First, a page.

The proteins released from the above stimulated macrophage cultures were surveyed. Specifically, at different time points, cells and cell-conditioned media were separately collected by centrifugation (3000 rpm, 10 minutes). Proteins in the conditioned mediam were concentrated by ultrafiltration over Amicon membranes with Mr cutoff of 10 kDa (Amicon Inc., Beverly, Mass., USA), subsequently fractionated by SDS-PAGE, and stained with Coomassie blue (1.25% Coomassie Blue R250 in 30% methanol/10% acetic acid). After destaining with 30% methanol/7% acetic acid, protein(s) of interest (i.e., those that preferentially accumulated in conditioned media of stimulated cultures) was isolated by excision from the SDS-PAGE gel, and subjected to N-terminal sequencing analysis (Commonwealth Biotechnologies, Inc., Richmond, Va. USA).
Comparison of SDS-PAGE gel analysis of profiles of proteins accumulated in control (without TNFα stimulation) versus TNF-stimulated RAW 264.7 cells revealed a strongly inducible 30 kDa protein whose concentration in the cell-conditioned medium was significantly increased after stimulation for 16 hours. Amino acid sequence analysis of this isolated protein revealed its N-terminal sequence as Gly-Lys-Gly-Asp-Pro-Lys-Lys-Pro-Arg-Gly-Lys-Met-Ser-Ser [SEQ ID NO. 1]. A review of relevant gene databases found a 100% identity to the N-terminal amino acid sequence of HMG1.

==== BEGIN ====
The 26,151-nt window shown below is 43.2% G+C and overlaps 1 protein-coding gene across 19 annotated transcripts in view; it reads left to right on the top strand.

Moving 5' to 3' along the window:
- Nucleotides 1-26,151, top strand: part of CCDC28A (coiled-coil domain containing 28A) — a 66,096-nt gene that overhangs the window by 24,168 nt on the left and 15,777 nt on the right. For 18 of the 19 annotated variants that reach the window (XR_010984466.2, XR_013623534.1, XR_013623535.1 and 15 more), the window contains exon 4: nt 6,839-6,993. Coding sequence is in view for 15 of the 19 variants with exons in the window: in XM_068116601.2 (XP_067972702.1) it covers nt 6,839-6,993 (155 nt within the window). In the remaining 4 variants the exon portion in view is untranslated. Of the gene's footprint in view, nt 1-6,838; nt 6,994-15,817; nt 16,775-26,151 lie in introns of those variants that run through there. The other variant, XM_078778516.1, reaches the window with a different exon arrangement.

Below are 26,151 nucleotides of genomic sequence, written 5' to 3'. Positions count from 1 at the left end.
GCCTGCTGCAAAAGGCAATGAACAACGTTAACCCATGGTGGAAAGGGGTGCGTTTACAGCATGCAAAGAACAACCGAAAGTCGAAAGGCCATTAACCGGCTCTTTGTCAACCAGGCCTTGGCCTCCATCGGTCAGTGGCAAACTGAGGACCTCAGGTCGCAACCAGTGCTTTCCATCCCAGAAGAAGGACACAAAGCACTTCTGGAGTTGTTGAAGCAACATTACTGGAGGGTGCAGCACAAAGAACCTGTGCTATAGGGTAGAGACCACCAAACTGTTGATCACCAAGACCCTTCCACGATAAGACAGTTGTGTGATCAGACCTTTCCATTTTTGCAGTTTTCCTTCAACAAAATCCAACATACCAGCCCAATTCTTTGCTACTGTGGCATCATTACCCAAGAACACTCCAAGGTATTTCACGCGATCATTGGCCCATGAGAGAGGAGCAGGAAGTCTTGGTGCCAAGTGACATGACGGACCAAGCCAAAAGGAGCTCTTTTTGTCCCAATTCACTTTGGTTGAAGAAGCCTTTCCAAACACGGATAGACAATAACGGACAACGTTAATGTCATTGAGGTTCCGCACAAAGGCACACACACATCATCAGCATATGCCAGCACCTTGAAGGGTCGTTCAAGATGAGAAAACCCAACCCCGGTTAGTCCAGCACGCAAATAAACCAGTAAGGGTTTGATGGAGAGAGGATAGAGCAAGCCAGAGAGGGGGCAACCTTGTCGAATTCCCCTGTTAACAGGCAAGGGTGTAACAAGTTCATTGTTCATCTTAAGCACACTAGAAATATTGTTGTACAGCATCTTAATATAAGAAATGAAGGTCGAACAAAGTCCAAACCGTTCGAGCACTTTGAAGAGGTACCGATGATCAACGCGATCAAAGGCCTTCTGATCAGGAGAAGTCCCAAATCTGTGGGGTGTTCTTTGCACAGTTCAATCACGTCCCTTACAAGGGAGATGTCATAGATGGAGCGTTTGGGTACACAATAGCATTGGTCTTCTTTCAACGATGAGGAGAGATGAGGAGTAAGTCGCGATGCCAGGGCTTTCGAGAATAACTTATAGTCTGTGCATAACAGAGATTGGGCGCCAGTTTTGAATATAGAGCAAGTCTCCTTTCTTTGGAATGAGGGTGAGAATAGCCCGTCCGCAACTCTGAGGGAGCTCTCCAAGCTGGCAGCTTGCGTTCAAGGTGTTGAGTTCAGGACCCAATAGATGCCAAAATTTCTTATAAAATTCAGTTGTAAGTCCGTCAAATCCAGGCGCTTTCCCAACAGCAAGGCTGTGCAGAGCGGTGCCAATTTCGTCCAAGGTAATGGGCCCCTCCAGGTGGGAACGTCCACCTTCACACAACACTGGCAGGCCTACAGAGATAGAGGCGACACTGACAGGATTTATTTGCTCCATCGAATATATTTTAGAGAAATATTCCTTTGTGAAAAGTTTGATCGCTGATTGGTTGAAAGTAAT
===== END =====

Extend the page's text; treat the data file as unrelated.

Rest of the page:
These data identified HMG1 as a “late-appearing” product of LPS-stimulated macrophage cultures, and therefore as a candidate pro-inflammatory mediator. This activity was confirmed by administration of recombinantly produced HMG1 and/or of anti-HMG1 antibodies in cellular and animal model systems that are predictive of human clinical conditions.
This example shows which cell sources are capable of releasing HMG1 in response to TNF, IL-1 and/or LPS. Cells studied include GH3 pituicytes, murine macrophage RAW 264.7 cells, human primary peripheral blood mononuclear cells (huPBMCs), human primary T cells, rat adrenal PC-12 cells, and rat primary kidney cells (Table 1). The rat pituitary GH3 cell line was obtained from American Type Culture Collection (ATCC, Rockville, Md., USA), and cultured in DEME supplemented with 10% fetal bovine serum and 1% glutamine. Human PBMCs and T cells were freshly isolated from whole blood of healthy donors and cultured in RPMI 1640 supplemented with 10% human serum as previously described (Zhang et al., J. Exp. Med. 185:1759–1768, 1997). When confluency reached 70–80%, the medium was replaced by serum-free OPTI-MEM I medium and cultures stimulated with proinflammatory cytokines (e.g., TNFα or IL-1) or bacterial endotoxin-(LPS).